The famous wild Chincoteague ponies have lived on Assateague Island, a barrier island on the Atlantic coast, for centuries. But no one really knows how they got there. A 1947 children’s book inspired by local legend, ‘Misty of Chincoteague’, suggests the ponies are descendants of Spanish horses that swam to the island after a Spanish ship sank off the coast of Virginia, returning to the wild over the years.

But research published in PLoS ONE by scientists at the Florida Museum of Natural History on July 22 provides new scientific support for the theory based on the discovery of the oldest known DNA from a domestic horse in the Americas.

Nicolas Delsol, a postdoctoral researcher at the Florida Museum of Natural History, was researching cow bones from 16th-century archaeological sites in an effort to understand the introduction of domesticated cows to the Americas during Spanish colonization. He performed DNA sequencing on a “huge collection of archaeological remains” from Puerto Real, an ancient Spanish city in present-day Haiti. The city was established by the Spanish in 1507 but abandoned in 1578.

“One of the bones that I thought was from a cow was misidentified,” Delsol explained in an interview with CNN. “A small tooth fragment was actually [from] horse.”

The finding was “completely unexpected,” Delsol said. “We quickly realized that this was possibly the first domestic horse genome we had from early colonies in America.”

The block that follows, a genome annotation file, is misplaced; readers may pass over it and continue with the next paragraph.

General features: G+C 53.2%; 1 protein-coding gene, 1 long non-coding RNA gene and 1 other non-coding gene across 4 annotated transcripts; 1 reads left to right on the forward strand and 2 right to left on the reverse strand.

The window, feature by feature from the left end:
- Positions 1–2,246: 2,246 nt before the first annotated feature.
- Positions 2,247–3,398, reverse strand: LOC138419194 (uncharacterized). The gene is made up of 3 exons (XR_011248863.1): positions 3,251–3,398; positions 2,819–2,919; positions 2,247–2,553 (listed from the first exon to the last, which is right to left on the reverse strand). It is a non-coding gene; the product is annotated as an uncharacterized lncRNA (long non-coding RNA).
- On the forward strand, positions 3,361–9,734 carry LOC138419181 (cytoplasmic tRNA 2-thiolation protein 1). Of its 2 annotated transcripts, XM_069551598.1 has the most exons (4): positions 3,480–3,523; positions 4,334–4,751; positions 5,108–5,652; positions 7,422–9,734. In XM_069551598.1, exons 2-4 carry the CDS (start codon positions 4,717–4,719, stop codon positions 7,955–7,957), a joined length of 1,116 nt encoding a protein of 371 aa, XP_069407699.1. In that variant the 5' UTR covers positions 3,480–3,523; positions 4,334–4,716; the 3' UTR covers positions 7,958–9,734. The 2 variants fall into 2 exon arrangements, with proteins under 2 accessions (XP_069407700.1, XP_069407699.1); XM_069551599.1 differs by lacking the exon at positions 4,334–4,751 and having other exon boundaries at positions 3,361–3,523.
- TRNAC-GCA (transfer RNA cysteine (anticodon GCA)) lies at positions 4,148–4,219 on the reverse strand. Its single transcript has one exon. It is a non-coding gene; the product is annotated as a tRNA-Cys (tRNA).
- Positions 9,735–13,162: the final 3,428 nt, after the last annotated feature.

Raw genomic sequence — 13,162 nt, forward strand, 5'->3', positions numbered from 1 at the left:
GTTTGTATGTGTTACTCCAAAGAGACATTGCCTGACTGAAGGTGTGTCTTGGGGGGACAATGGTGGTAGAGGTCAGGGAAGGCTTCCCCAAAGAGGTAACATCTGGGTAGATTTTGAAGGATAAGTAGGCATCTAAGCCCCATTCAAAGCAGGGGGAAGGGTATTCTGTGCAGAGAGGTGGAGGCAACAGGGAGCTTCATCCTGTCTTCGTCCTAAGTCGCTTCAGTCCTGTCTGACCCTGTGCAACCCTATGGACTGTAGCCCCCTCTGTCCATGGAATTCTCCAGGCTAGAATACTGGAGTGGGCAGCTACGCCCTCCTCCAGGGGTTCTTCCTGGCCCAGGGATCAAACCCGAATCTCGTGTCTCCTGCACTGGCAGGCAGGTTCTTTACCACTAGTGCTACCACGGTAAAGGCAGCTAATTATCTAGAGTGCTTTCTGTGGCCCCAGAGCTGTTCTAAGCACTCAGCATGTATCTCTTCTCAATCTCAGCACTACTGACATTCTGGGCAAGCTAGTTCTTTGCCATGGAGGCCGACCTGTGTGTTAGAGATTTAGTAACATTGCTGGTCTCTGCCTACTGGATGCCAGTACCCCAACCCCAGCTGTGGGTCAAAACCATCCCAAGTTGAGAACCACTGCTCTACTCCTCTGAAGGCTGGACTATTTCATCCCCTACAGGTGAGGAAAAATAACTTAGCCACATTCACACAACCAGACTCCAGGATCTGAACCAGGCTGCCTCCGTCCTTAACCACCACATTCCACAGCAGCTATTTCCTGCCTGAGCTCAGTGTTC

The genetic analysis “confirms what could be expected from historical records, saying that the first horses were taken on boats to the Iberian Peninsula from southern Spain, most likely,” Delsol said. Horses were a crucial part of Spanish society, he said – so important that Spanish colonizers brought them on the grueling and logistically difficult journey across the Atlantic Ocean.

But genetic analysis of the 16th-century tooth also helped Delsol identify the closest living relative of early domestic horses: the Chincoteague ponies. The genetic similarity lends credence to the belief that ponies are descendants of early Spanish horses, Delsol says.

“It might show some truth behind this legend, that it’s rooted in a real event,” he said.

However, just because the wild ponies are likely descended from Spanish horses doesn’t mean they came from a shipwreck, the researcher noted.

“The Spaniards could have left them on the island like they did with other species, like pigs or cattle, let them breed to have local livestock,” he explained.

The find also provides more evidence of how far the Spanish colonizers traveled across the northern Americas.

“It shows something that is not widely known but is partially studied, that the Spaniards were not only present in the Caribbean region, Mexico and South America, but were also exploring their options much further north. on the east coast of the United States in the mid-Atlantic region,” Delsol said. “We have evidence of Spanish presence, Spanish expeditions into the interior of the Carolinas.”

In the future, Delsol and his team hope to expand their research on the Puerto Real specimens and explore how early colonizers depended on horses for cattle ranching in the Americas.